This year’s edition includes folklore, marine melodies, and courses on how to prepare and cut Al Maleh (salted) fish Image Credit: WAM

Sharjah: The ninth edition of Al Maleh and Fishing Festival was officially inaugurated on Thursday at Dibba Al Hisn, bringing together several private entities and shops selling Al Maleh (salted) fish.

Organised by the Sharjah Chamber of Commerce and Industry (SCCI) in collaboration with the Dibba Al Hisn Municipality and Municipal Council, the four-day event will run until September 11 and celebrate maritime heritage in Dibba Al Hisn and Sharjah.

The opening ceremony was attended by Abdullah Sultan Al Owais, chairman of the SCCI, and Sheikh Majid bin Sultan bin Saqr Al Qasimi, head of the Department of Suburbs and Villages Affairs in Sharjah, senior directors of federal and local government departments in the city, and representatives of ministries and entities taking part in the festival.

Al Owais stressed that the much-awaited event has evolved into a venue for enthusiasts of the Al Maleh industry, a genuine component of the Emirati heritage known for its culinary industries and traditional and folk crafts.

Ancient legacy

“With every new edition, Sharjah Chamber, in association with the Dibba Al Hisn Municipality and Municipal Council and other partners, makes every effort to deliver an exceptional event. This has resulted in the festival becoming one of the region’s most unique heritage and tourism exhibitions specialising in the Al Maleh industry, and one of the key initiatives to preserve such an ancient legacy,” he said.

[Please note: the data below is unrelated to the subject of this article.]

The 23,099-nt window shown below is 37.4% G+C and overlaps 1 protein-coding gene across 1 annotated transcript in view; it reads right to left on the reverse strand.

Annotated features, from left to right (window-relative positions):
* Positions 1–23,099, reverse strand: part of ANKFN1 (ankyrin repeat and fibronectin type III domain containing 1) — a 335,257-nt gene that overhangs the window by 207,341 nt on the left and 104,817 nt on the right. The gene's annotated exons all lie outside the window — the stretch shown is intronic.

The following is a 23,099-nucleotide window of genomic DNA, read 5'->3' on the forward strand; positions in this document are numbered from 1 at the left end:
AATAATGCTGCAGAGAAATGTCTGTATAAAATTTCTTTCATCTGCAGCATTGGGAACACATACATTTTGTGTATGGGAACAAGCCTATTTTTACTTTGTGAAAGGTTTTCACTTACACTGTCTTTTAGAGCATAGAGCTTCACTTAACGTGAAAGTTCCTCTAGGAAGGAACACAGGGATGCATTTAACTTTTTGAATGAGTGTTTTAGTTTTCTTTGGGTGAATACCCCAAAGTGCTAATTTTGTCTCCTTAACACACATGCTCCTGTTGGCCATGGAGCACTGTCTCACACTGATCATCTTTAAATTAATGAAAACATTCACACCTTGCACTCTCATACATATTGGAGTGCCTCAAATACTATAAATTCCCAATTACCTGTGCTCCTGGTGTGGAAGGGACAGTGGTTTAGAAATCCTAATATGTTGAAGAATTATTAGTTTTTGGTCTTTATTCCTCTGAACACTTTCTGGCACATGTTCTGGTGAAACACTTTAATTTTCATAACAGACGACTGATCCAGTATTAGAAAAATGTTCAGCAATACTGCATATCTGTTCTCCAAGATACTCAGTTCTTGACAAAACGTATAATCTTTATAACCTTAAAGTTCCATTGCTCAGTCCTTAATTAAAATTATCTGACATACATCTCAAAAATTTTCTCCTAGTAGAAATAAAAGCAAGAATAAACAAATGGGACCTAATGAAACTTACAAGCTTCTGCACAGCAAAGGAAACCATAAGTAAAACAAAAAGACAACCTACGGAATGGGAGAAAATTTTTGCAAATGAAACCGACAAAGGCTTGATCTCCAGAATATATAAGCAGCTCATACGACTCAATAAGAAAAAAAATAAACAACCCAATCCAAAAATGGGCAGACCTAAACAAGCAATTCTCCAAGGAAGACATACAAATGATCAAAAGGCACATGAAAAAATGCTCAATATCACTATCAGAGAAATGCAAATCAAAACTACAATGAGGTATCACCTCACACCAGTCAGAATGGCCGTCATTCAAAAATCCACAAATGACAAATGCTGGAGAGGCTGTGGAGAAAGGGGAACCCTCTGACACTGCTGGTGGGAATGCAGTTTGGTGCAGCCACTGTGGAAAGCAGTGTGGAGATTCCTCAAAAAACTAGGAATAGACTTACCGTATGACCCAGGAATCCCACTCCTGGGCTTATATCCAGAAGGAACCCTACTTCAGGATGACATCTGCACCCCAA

“Through this festival, we look forward to supporting companies and productive families that still work in traditional professions while also introducing younger generations to their country’s heritage.”

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Talib Abdullah Al Yahyai, director of Dibba Al Hisn City Municipality, said: “The ninth edition of the festival is witnessing an impressive turnout of various government departments in the city, in addition to shops specialising in the Al Maleh industry, and several fishermen and productive families.”

He noted that this year’s edition includes various activities, folklore, traditional and marine melodies, and training courses on how to prepare and cut Al Maleh fish.

For the four-day event, a group of researchers with expertise in maritime heritage will participate in dialogue sessions. They will speak about issues related to marine industries, navigational crafts, and traditional fishing tools.

Workshops and engaging activities will introduce visitors to the basics of making Al Maleh, including how to salt it and pack it. The festival welcomes visitors every day from 9am to 9pm.